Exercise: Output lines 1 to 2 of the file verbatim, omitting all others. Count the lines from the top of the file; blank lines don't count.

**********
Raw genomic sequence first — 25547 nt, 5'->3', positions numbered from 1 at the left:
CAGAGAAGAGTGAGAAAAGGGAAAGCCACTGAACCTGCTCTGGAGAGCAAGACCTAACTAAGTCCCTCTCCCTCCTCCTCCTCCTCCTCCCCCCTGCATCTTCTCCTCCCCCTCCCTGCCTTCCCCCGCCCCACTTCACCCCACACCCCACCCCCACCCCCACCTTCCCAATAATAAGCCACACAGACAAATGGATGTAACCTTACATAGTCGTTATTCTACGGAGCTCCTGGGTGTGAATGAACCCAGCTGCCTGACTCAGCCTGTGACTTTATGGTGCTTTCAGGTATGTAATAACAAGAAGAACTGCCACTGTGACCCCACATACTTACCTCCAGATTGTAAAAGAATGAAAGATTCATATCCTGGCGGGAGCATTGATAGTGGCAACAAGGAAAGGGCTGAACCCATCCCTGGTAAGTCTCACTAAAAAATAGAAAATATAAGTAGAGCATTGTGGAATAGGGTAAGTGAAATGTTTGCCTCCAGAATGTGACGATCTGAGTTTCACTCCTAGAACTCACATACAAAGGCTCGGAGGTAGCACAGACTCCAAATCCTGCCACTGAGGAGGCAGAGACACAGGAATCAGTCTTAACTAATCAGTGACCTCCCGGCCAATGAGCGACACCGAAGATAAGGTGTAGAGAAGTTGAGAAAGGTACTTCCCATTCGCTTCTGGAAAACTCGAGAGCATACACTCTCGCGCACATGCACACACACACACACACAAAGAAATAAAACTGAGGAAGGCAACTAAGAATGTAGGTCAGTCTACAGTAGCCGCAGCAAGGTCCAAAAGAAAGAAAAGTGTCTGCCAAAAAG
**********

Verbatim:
Raw genomic sequence first — 25547 nt, 5'->3', positions numbered from 1 at the left:
CAGAGAAGAGTGAGAAAAGGGAAAGCCACTGAACCTGCTCTGGAGAGCAAGACCTAACTAAGTCCCTCTCCCTCCTCCTCCTCCTCCTCCCCCCTGCATCTTCTCCTCCCCCTCCCTGCCTTCCCCCGCCCCACTTCACCCCACACCCCACCCCCACCCCCACCTTCCCAATAATAAGCCACACAGACAAATGGATGTAACCTTACATAGTCGTTATTCTACGGAGCTCCTGGGTGTGAATGAACCCAGCTGCCTGACTCAGCCTGTGACTTTATGGTGCTTTCAGGTATGTAATAACAAGAAGAACTGCCACTGTGACCCCACATACTTACCTCCAGATTGTAAAAGAATGAAAGATTCATATCCTGGCGGGAGCATTGATAGTGGCAACAAGGAAAGGGCTGAACCCATCCCTGGTAAGTCTCACTAAAAAATAGAAAATATAAGTAGAGCATTGTGGAATAGGGTAAGTGAAATGTTTGCCTCCAGAATGTGACGATCTGAGTTTCACTCCTAGAACTCACATACAAAGGCTCGGAGGTAGCACAGACTCCAAATCCTGCCACTGAGGAGGCAGAGACACAGGAATCAGTCTTAACTAATCAGTGACCTCCCGGCCAATGAGCGACACCGAAGATAAGGTGTAGAGAAGTTGAGAAAGGTACTTCCCATTCGCTTCTGGAAAACTCGAGAGCATACACTCTCGCGCACATGCACACACACACACACACAAAGAAATAAAACTGAGGAAGGCAACTAAGAATGTAGGTCAGTCTACAGTAGCCGCAGCAAGGTCCAAAAGAAAGAAAAGTGTCTGCCAAAAAG